Sheet Pan Supper

Sheet pan suppers are all the rage these days, promising quick and simple meals in one pan and utilizing only the oven. I took advantage of the NYTimes recipe for sausage and potatoes and gussied it up a little.


First roast some Yukon gold potato wedges with fresh shallots, olive oil, salt and pepper. After 20 minutes, add fresh Italian pork or chicken sausage cut into 3 inch lengths, and spread out on sheet pan. After 30 minutes in a 425 oven, everything should be roasty toasty. Toss the sausage mix with a couple of large handfuls of fresh arugula and toss. Squeeze a lemon all over the mixture and add seasoning if needed. I added a little creme fraiche when I served. This was a delicious meal that was a perfect choice for one of the first cold nites of the fall…

Happy Appies…

The Hubs and I were in charge of wine and pre feast snacks for Thanksgiving, so part deux of my kitchen based marathon was on Wednesday. I had five items to produce for the menu I planned. All pretty easy to execute. I also had to pack each item for travel, and didn’t want to have to mess around with bringing containers home unless critically necessary, so disposable was way to go.

  
The Old Standby

Blue, chèvre, Brie, Manchego, cheddar served with baguette slices, candied lemon, grapes and blackberries, sliced apple and red pears. I always like my cheese tray to look full and casual, not laid out like a terraced garden. Another bonus on Thursday came in the form of an hour plus commute, that allowed the cheese to come up to perfect temp for eating.

  
The Fail Safe

A Caprese salad is always a safe choice for diner satisfaction, and transferring the ingredients to a skewer is a fun way to convert a salad into an appetizer that’s portable and kid friendly too. 

  
It’s also fun to include dressing and garnish in one by filling teeny tiny food grade syringes with balsamic syrup and evoo!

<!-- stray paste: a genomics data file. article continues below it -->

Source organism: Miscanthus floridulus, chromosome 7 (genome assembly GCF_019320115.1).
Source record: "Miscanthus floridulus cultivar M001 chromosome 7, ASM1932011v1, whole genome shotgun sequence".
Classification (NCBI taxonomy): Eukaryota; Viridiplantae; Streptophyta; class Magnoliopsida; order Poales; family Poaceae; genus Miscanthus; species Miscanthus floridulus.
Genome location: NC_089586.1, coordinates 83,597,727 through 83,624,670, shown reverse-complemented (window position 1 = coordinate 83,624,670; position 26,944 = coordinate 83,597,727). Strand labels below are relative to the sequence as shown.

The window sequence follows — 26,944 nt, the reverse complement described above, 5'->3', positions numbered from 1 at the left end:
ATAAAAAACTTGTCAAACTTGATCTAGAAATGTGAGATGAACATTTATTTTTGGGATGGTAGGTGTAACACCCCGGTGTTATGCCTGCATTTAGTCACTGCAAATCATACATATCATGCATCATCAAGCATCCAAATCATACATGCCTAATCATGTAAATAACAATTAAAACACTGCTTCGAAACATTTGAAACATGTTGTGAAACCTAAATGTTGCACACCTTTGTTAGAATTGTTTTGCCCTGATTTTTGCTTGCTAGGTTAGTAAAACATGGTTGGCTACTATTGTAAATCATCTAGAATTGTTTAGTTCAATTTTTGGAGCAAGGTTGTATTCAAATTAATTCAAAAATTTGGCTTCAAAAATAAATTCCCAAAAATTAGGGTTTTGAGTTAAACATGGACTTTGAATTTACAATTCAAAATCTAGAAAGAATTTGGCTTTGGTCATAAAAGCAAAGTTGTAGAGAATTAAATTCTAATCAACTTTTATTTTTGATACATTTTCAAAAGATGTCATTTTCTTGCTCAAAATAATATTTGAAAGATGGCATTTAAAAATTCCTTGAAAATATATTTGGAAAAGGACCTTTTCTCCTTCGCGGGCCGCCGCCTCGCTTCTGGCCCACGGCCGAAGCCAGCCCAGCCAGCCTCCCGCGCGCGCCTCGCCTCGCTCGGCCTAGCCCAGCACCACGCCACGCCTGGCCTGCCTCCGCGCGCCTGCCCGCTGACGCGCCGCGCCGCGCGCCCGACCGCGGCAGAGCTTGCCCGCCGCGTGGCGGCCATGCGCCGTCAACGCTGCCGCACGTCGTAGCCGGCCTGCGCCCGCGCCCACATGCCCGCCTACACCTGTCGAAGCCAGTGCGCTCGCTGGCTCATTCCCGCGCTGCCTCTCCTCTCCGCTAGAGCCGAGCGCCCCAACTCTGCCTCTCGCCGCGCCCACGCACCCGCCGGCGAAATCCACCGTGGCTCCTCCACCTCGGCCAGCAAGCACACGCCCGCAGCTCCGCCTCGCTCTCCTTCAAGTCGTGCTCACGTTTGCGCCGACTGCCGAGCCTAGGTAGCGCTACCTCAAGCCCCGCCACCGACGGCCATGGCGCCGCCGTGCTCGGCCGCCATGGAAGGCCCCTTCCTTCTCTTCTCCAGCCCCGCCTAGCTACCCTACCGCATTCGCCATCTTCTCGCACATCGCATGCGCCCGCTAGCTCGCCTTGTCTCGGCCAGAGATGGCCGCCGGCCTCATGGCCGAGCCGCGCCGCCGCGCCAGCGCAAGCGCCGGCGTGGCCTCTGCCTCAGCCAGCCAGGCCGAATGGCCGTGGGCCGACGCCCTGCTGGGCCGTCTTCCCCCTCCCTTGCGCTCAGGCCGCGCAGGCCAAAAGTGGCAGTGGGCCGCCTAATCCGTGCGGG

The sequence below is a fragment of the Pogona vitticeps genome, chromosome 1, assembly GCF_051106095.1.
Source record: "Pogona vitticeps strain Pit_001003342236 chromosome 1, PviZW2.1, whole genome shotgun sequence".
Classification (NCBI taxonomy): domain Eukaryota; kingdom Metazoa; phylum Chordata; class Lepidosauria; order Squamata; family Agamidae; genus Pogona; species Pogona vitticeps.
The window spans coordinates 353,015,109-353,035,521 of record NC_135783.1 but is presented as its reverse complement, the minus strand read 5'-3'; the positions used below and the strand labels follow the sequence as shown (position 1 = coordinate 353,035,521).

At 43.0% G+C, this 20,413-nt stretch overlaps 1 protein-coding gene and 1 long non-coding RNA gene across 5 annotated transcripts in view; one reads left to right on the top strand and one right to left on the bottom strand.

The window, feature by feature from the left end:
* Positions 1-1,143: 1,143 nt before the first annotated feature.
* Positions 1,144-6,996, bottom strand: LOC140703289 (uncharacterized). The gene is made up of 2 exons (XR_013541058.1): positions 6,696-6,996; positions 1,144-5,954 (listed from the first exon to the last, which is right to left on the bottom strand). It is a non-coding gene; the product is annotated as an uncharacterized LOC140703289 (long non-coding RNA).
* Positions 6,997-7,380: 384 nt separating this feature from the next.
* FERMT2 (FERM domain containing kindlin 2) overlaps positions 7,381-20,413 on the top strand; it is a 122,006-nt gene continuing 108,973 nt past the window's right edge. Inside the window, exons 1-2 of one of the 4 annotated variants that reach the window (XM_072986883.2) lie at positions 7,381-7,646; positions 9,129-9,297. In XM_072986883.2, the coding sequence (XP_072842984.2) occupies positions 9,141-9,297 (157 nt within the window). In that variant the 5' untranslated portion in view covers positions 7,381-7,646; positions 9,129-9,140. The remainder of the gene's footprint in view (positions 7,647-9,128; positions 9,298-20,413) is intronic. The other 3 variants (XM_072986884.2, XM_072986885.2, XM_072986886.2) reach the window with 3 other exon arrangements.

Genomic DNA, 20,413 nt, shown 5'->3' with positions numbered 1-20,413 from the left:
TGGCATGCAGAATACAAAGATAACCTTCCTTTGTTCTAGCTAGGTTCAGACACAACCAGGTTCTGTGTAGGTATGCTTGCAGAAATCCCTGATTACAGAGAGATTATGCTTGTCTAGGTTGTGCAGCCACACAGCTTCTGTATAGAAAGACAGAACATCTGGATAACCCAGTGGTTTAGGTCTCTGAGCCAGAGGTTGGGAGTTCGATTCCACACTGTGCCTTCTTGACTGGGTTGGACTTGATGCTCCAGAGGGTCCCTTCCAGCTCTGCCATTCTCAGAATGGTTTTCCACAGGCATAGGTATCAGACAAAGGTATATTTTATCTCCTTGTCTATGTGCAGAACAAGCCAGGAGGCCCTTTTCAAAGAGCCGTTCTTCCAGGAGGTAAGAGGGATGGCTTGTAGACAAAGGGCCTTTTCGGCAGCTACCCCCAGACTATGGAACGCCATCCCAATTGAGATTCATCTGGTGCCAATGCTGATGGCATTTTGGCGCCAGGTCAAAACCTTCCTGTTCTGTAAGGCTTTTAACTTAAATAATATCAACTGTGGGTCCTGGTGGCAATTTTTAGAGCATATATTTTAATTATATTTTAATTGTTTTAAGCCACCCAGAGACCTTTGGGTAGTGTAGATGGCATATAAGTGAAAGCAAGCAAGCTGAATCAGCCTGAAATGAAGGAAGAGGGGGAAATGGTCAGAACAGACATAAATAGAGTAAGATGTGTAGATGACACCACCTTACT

You can purchase on Amazon, just search for flavor injectors.

The Classic with a Twist

  

You can miniaturize (is that a real verb?) almost any set of ingredients and salad is no exception. Caeser salad is really good because there are limited ingredients. I simply shredded some Romaine, and put it in a zip top bag with a damp paper towel. On arrival you can just pour the dressing, transported in any old jar, into the bag, reseal and shake. “But it’s missing the cheese and the crouton” you say. That’s the other way to have fun here. You can make Parmesan crisps very easily!

  
Just toss a little flour with shredded Parmesan and place on a non stick pan, medium heat with a little pan spray on it. As the cheese melts you can move it into shape as desired.  Cook till brown and then flip, about 45 seconds. The crisps keep really well between two paper plates, wrapped in plastic wrap.

The Savory and Satisfying

  

For the first hot appetizer, I turned to corn, “we call it maize”, but it’s actually polenta!

   
 
Follow the directions on the box and add cheese or other ingredients as you see fit. I topped the polenta with savory mushrooms cooked with a little Italian sausage, garlic, butter and some sage, and then stirred in a tablespoon of mascarpone.Totally creamy and yummy. 

 
I garnished with some green onions, but chives would work also. The polenta and the mushrooms can just be put in reveal able containers and nuked in the microwave when needed. And lastly…

The Wild Card

Of which there are no pictures extant! How did that happen? 

Well, I’ll just have to tell you all about it!